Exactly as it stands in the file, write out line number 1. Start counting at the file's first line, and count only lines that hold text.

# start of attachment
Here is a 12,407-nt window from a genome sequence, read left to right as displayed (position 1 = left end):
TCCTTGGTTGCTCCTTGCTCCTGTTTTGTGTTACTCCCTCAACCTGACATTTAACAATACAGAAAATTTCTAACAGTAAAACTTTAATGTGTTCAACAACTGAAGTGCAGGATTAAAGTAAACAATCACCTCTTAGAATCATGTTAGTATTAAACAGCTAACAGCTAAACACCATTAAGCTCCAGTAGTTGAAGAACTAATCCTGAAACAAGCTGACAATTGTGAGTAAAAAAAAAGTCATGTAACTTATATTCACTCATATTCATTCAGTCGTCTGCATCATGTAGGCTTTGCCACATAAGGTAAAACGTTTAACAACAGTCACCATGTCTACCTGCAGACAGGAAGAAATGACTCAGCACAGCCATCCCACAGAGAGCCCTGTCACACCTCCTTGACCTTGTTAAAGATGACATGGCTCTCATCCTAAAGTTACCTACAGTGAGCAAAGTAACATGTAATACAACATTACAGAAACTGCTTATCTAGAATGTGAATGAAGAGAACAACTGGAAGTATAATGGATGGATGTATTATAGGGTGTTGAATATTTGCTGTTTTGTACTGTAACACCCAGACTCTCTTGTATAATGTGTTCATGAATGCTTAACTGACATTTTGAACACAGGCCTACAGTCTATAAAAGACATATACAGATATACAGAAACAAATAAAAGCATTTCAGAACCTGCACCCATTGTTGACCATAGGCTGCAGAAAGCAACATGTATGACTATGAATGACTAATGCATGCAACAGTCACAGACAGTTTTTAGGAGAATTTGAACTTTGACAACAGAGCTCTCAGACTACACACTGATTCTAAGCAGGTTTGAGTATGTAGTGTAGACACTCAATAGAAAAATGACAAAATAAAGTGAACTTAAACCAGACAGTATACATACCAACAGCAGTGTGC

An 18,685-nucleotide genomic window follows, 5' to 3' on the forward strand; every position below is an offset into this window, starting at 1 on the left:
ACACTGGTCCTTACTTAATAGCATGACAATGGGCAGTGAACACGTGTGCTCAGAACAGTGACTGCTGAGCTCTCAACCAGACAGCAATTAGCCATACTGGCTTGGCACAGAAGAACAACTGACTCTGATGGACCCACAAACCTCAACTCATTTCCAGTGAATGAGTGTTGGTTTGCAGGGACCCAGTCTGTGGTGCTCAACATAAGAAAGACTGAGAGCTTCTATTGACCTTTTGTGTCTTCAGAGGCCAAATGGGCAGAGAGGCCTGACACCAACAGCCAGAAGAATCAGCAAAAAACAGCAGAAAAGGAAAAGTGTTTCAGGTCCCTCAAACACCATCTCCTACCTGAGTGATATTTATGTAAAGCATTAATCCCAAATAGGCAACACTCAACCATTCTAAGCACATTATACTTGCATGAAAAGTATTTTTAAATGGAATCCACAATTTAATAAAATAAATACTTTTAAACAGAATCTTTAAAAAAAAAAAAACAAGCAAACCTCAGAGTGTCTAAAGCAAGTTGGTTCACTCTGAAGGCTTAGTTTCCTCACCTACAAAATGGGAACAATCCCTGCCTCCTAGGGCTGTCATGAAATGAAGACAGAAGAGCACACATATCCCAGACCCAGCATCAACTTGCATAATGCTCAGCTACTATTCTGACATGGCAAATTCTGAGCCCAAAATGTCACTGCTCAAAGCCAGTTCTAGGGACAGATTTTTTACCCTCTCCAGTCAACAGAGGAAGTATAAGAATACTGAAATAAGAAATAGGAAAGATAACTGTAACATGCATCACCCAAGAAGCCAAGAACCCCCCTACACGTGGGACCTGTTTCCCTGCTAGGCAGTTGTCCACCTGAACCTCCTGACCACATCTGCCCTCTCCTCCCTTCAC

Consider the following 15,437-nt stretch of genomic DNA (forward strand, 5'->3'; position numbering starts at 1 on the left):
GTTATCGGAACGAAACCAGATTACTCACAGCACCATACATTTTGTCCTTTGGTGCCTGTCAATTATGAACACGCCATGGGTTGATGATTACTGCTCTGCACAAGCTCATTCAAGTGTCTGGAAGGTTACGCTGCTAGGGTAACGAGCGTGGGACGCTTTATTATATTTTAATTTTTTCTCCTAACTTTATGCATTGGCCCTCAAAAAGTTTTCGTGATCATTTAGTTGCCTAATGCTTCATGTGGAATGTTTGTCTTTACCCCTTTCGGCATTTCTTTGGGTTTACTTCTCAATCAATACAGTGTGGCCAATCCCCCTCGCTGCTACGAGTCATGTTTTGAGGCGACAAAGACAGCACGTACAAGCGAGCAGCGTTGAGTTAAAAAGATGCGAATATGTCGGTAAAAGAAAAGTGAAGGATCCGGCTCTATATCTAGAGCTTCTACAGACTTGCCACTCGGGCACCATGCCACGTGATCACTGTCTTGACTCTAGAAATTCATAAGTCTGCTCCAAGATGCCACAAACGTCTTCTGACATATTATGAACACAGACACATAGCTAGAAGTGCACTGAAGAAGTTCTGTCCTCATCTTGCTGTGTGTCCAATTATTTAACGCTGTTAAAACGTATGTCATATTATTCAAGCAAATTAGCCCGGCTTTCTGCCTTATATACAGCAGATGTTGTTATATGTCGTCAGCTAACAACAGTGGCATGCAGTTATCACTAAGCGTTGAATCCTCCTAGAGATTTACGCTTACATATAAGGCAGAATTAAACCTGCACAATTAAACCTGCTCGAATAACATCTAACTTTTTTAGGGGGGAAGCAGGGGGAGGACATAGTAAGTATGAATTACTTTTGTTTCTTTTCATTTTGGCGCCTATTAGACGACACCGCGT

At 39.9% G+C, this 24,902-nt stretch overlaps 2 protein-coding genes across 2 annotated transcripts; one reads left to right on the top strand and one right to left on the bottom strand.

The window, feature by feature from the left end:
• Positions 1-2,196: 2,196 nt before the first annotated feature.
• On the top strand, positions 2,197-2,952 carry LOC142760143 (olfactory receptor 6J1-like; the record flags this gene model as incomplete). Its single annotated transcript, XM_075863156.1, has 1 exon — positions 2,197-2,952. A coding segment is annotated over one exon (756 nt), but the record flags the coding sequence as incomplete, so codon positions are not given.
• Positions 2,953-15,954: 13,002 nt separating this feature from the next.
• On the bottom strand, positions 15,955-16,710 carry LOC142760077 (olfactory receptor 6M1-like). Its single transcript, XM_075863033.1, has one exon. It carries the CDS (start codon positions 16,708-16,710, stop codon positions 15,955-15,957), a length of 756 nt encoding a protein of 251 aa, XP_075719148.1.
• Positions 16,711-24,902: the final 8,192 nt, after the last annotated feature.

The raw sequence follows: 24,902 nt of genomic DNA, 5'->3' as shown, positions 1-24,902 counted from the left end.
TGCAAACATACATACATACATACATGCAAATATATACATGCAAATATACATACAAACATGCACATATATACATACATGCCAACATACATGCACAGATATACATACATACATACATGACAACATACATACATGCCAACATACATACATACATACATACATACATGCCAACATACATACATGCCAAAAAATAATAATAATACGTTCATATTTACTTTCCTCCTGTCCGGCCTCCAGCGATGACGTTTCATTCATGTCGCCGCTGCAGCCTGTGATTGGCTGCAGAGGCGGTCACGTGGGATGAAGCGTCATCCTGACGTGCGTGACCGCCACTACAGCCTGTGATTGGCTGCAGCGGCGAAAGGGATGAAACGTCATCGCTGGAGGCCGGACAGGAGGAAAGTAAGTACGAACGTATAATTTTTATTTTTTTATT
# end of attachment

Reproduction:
Here is a 12,407-nt window from a genome sequence, read left to right as displayed (position 1 = left end):